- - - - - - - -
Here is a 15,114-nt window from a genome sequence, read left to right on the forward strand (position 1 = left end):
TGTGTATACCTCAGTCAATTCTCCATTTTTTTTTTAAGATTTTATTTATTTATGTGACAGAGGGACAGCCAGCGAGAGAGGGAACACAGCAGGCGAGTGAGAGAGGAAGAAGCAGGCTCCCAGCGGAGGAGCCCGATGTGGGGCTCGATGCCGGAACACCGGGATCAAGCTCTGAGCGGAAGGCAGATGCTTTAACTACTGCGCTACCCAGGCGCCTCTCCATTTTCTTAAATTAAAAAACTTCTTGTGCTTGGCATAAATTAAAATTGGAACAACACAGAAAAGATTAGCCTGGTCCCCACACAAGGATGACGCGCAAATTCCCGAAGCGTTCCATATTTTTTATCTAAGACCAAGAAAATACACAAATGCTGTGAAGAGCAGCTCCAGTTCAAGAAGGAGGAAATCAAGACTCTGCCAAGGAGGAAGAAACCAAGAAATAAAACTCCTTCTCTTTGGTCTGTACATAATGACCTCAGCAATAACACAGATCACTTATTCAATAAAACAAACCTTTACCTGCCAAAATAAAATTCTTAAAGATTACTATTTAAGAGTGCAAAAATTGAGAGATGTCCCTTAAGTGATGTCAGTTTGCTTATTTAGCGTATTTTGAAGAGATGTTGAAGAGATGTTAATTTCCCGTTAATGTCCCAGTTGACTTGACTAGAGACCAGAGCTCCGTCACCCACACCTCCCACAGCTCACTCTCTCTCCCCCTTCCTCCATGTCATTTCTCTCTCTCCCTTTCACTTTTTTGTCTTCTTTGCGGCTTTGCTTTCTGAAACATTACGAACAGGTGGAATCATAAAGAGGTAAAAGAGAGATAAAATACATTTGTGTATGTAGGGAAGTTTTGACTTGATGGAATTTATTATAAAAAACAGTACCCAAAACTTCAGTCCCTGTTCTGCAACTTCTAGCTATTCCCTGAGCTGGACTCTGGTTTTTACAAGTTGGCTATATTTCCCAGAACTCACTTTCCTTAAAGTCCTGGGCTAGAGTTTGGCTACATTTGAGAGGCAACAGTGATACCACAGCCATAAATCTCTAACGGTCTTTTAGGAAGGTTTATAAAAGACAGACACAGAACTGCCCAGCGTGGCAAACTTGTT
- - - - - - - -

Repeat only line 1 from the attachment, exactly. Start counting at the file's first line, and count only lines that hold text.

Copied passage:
Here is a 15,114-nt window from a genome sequence, read left to right on the forward strand (position 1 = left end):